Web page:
Currently, Illinois residents over the age of 21 are allowed to possess up to 30 grams of raw cannabis, up to 5 grams of cannabis concentrates, or cannabis-infused products with up to 500 milligrams of THC. Non-Illinois residents can possess half of these amounts. Authorized medical marijuana users may possess up to 2.5 ounces of raw cannabis or products containing cannabis during a 14-day period. Cannabis and products containing cannabis must be purchased from a licensed dispensary. When transported in a vehicle, marijuana must be kept in a sealed container.

Possession or use of marijuana that falls outside of these legally allowed uses may lead to criminal charges, including:

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DuPage County criminal defense attorney domestic abuse

The COVID-19 crisis has been a global emergency, leading to hundreds of thousands of deaths and millions of hospitalizations in the United States alone. In addition to creating health concerns, the pandemic has affected many other aspects of our lives. The ongoing upheaval people are experiencing has led to concerns about increases in the rates of domestic violence. Those who have been accused of committing these types of crimes will want to work with a criminal defense attorney to understand the nature of the charges they may face and their best strategies for defense.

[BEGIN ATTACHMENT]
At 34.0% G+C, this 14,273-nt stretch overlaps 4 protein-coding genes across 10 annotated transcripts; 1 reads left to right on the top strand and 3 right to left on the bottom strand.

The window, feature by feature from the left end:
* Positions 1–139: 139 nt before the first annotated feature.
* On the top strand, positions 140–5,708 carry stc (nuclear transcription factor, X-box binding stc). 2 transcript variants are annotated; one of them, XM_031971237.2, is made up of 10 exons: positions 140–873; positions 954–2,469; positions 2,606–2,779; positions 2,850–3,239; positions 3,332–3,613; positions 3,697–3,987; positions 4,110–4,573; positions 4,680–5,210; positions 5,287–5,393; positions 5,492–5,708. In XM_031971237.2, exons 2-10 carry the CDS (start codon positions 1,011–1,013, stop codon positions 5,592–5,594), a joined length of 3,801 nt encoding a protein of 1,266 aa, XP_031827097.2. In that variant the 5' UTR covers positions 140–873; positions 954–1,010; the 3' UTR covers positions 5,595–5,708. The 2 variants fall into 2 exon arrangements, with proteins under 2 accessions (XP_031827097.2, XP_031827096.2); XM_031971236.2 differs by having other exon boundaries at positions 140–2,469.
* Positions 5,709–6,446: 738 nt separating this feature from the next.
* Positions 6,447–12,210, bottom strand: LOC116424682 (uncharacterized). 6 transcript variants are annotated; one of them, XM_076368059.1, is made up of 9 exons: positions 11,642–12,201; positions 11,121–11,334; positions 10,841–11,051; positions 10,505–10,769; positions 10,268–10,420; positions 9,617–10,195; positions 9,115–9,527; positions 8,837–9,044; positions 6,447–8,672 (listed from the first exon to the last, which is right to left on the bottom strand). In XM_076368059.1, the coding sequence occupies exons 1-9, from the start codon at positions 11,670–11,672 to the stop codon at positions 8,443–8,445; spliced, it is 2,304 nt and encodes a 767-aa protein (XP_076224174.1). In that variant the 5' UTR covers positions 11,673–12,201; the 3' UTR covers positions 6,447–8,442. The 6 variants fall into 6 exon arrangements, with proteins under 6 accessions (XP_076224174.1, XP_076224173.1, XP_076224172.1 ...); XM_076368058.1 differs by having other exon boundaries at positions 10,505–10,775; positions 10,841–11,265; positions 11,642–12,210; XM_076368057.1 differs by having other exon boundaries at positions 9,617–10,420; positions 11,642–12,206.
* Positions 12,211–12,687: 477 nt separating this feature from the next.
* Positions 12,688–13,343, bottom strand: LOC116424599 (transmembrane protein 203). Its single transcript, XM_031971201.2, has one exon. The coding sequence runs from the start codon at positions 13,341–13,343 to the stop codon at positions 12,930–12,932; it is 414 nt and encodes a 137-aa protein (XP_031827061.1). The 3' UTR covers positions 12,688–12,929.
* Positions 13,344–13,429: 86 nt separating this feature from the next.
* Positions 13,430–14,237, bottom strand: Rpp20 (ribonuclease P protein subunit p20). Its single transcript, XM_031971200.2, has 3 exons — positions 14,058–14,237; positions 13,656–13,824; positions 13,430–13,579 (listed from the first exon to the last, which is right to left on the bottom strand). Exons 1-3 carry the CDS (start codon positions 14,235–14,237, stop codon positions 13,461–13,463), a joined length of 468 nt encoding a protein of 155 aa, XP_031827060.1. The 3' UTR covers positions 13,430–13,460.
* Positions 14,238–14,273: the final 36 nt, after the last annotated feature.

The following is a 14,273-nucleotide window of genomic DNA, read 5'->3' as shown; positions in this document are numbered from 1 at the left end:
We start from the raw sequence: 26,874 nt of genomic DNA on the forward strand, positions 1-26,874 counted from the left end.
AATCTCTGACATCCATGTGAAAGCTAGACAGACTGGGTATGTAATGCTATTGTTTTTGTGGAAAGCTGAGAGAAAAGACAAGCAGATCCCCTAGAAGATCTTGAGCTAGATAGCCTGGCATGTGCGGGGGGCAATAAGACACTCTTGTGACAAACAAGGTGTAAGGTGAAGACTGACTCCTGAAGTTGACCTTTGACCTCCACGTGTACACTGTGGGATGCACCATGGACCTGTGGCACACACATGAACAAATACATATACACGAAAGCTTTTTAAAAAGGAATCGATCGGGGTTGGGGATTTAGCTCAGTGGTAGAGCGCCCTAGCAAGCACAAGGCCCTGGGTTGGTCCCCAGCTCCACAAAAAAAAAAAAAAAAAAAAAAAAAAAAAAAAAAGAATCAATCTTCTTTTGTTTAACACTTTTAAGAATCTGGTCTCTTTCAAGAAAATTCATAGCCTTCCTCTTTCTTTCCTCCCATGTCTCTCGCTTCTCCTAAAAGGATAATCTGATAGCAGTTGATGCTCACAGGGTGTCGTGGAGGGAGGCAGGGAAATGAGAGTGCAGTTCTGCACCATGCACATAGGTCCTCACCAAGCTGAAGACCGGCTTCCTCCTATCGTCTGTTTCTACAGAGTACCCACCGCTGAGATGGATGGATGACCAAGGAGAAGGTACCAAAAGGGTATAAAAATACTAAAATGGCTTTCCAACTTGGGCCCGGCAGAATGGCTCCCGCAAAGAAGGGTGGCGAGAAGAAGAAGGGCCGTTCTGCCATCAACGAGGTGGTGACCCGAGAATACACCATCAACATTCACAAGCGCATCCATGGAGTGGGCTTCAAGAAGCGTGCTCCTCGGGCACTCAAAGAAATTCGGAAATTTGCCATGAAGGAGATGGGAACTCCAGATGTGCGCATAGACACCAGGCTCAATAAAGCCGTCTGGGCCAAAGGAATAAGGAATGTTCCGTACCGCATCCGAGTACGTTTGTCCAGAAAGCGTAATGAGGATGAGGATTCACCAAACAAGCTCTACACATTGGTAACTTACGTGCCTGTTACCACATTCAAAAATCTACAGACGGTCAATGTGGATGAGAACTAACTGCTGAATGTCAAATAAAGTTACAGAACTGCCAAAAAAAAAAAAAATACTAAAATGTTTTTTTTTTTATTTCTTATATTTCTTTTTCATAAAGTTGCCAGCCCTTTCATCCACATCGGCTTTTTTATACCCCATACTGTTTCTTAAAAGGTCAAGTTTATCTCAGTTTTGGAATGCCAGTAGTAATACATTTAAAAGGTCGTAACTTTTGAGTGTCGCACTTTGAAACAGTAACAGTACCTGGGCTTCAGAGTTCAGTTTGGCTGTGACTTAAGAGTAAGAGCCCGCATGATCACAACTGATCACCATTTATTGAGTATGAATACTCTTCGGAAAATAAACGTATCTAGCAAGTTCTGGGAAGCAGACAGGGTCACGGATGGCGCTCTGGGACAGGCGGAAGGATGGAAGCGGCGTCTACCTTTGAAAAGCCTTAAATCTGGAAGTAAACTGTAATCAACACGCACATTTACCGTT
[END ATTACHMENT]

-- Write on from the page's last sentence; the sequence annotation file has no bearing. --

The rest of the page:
Domestic Violence During the Pandemic

While the COVID-19 pandemic has had a major impact on everyone’s lives, its full effects will probably not be understood for at least several years. Advocates have raised concerns about the possibility that domestic violence may increase due to a variety of factors. Financial stress due to job losses, as well as difficulties dealing with issues such as school closures, have caused increased tension in some households. Disagreements between spouses, partners, or other family members may get out of control, leading to claims that one person has committed acts of assault or abuse. In addition to these concerns, requirements to stay at home and avoid social gatherings may have isolated some victims of abuse, leaving them with few options to leave a dangerous situation. 

While hard data showing whether domestic violence has increased during the pandemic has not yet been compiled and analyzed, some studies have indicated that instances of violence have been on the rise. Calls to the Illinois domestic violence hotline have increased, with the largest number of calls occurring during the stay-at-home order that took place between March and May of 2020, as well as in the month after the order was lifted. However, some studies have shown that the rates of domestic violence as a whole in the United States have fallen by 50 percent during the pandemic, although some advocates believe that this is because victims are not reporting incidents or are unsure about the resources that are currently available to them.